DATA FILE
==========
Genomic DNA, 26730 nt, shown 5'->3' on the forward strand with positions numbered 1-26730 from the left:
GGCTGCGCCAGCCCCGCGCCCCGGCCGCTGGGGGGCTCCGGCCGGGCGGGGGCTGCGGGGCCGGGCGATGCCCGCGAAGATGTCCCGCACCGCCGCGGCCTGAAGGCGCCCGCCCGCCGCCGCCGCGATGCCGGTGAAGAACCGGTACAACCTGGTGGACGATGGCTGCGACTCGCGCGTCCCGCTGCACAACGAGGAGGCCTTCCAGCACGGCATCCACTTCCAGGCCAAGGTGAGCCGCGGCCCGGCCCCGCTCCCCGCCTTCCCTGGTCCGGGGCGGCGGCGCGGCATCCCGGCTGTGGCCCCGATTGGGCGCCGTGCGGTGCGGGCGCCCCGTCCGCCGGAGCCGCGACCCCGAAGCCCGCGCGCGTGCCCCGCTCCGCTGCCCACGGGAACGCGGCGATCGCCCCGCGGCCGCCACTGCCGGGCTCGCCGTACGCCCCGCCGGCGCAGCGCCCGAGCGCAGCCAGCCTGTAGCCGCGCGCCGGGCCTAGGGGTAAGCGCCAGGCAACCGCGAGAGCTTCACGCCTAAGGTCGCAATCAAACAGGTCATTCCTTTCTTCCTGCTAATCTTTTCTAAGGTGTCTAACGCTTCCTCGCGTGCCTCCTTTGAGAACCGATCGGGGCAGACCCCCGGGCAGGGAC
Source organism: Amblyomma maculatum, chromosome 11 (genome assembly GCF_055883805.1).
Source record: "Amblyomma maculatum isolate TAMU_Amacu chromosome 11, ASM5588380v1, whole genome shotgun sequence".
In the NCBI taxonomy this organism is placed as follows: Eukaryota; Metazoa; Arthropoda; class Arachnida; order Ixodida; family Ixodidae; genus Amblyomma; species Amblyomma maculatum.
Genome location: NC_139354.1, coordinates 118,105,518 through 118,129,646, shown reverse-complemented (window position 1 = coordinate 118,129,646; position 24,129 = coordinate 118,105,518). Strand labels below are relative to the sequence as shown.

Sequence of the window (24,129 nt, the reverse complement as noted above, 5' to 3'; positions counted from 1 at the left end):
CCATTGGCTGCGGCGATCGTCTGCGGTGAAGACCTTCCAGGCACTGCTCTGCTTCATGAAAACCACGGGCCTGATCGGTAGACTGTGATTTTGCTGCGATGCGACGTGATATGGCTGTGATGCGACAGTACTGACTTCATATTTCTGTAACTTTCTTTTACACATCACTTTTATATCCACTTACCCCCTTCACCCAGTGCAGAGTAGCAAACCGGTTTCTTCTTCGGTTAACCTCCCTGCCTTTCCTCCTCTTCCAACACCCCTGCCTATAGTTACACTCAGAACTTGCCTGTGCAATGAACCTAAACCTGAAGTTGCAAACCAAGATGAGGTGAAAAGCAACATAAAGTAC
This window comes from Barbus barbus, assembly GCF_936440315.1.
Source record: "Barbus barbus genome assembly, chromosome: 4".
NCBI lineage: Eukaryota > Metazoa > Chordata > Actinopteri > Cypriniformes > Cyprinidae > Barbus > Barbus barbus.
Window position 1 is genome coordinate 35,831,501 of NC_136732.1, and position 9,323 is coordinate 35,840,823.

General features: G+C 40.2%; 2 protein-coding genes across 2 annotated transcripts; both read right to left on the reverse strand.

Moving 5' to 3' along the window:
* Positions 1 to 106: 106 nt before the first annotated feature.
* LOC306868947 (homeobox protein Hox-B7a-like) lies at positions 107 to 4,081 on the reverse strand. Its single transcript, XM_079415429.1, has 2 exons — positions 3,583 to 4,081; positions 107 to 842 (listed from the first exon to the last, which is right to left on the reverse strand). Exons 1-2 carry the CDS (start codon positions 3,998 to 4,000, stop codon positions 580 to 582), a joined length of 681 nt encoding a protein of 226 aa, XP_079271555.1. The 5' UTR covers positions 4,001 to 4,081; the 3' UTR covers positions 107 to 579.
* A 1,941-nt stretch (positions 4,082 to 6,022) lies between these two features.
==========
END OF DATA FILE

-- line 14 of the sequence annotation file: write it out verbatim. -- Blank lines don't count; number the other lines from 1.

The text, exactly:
Moving 5' to 3' along the window: